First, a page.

5. The Peak


There is a viewing tower at the peak of Gunung Arong where you can get a better view of the bay. Take note that a maximum of 3 people are allowed at the viewing tower.



The usual photospot at Gunung Arong is about 10 minutes hike away from the viewpoint. If you hiked up from the beach, you'd reach this spot before the viewing tower.

Would I go again? Definitely :D I'd want to catch the sunrise there, one day.

Gunung Arong
Difficulty: Easy-Moderate
Duration of Hike: 1.5~3 hours, depending on speed and frequency of stopping

Other places to visit near Mersing:
1. Pulau Mawar

Other places to visit in Johor:
1. Blue Lagoon of Kangkar Pulai


Photo credits to my beautiful friends, Fatimah & Emily!

Wednesday, 13 March 2019

Blue Lagoon of Kangkar Pulai, Johor

*Edited in May 2019 with more photos after my second trip

I WANT YOU TO IMAGINE - a few hundred truckloads of Listerine Cool Mint Antiseptic Mouth Wash, in a huge crater, surrounded by layers of cliffs.

Now, let me make this imagination a little more of a "6D experience". Lets throw in some peaceful bird chirping sound effect, and the hollow sound of the wind blowing. Feel the breeze as it caresses your face, messing up your hair.

This is how it feels like being at the Blue Lagoon of Kangkar Pulai.

I didn't expect the blue lagoon to be so mesmerizing to be honest. When I googled about this place, I thought that most photos online were edited with masks of filters (or heavily contrasted), but when I saw the blue lagoon with my own eyes, yep, Listerine Cool Mint Antiseptic Mouth Wash. (In other words, yes, it is worth a visit and you have to see it with your own eyes!)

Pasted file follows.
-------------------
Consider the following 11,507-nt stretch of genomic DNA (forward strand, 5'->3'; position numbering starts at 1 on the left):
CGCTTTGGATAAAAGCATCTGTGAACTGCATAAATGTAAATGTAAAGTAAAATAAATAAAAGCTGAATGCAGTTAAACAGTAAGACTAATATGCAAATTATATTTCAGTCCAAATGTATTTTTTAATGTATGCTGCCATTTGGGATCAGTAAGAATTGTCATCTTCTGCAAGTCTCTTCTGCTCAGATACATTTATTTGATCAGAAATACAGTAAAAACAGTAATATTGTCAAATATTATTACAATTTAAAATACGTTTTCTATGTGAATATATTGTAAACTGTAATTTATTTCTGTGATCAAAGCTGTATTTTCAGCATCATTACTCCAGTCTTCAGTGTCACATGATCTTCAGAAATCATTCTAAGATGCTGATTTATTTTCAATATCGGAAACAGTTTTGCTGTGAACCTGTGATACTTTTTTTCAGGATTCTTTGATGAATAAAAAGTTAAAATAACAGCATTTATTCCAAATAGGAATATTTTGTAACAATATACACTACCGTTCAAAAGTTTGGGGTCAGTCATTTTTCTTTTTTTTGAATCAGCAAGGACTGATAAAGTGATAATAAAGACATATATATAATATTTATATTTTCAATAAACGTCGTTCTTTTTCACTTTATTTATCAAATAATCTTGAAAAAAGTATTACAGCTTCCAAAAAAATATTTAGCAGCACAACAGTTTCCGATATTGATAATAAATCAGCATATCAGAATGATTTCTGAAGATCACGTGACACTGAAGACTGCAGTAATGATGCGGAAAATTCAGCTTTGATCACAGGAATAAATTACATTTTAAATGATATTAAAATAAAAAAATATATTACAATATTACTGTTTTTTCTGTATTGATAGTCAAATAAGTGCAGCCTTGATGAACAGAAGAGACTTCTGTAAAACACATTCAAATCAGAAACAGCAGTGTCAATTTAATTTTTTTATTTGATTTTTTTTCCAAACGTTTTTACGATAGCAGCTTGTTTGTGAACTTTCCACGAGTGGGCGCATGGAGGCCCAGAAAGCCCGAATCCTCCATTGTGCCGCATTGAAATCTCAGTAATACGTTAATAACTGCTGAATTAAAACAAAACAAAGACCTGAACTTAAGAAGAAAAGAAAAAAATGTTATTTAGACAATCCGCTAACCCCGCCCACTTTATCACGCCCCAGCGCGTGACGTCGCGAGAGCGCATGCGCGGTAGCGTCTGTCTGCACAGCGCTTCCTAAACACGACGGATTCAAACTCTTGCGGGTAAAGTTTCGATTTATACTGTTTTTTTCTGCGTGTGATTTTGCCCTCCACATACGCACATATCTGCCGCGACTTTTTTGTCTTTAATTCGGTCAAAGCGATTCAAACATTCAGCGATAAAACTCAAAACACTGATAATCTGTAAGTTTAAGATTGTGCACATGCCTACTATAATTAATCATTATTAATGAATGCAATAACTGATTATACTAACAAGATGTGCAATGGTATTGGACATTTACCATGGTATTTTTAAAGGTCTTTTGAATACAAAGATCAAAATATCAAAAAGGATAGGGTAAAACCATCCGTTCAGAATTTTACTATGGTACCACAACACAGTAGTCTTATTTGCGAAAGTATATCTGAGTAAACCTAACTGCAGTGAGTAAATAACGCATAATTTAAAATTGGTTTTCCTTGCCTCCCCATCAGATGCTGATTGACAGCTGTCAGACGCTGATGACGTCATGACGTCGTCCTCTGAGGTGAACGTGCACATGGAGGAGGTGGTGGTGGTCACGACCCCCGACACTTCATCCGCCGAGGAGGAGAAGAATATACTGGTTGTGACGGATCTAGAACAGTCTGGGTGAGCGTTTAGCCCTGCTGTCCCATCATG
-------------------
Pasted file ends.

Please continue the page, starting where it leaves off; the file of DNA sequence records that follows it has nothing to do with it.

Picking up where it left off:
But anyway, the blue hue of the lake is formed by the Copper (Cu2+) ions which seeped into the water through...somewhere.


The Blue Lagoon of Kangkar Pulai is located about 45 minutes drive from Johor Bahru. The hike is relatively short and easy, just a brisk 10 minutes hike (less than 500m in distance) to the first view point, and you can proceed to hike further around the lagoon for a different view!

This hike can be done by kids, as it is not too challenging. Trail was straightforward and well-marked. However, do be very careful if you wish to take a photo closer to the edge of the lake. The soil around the cliffs can be loose!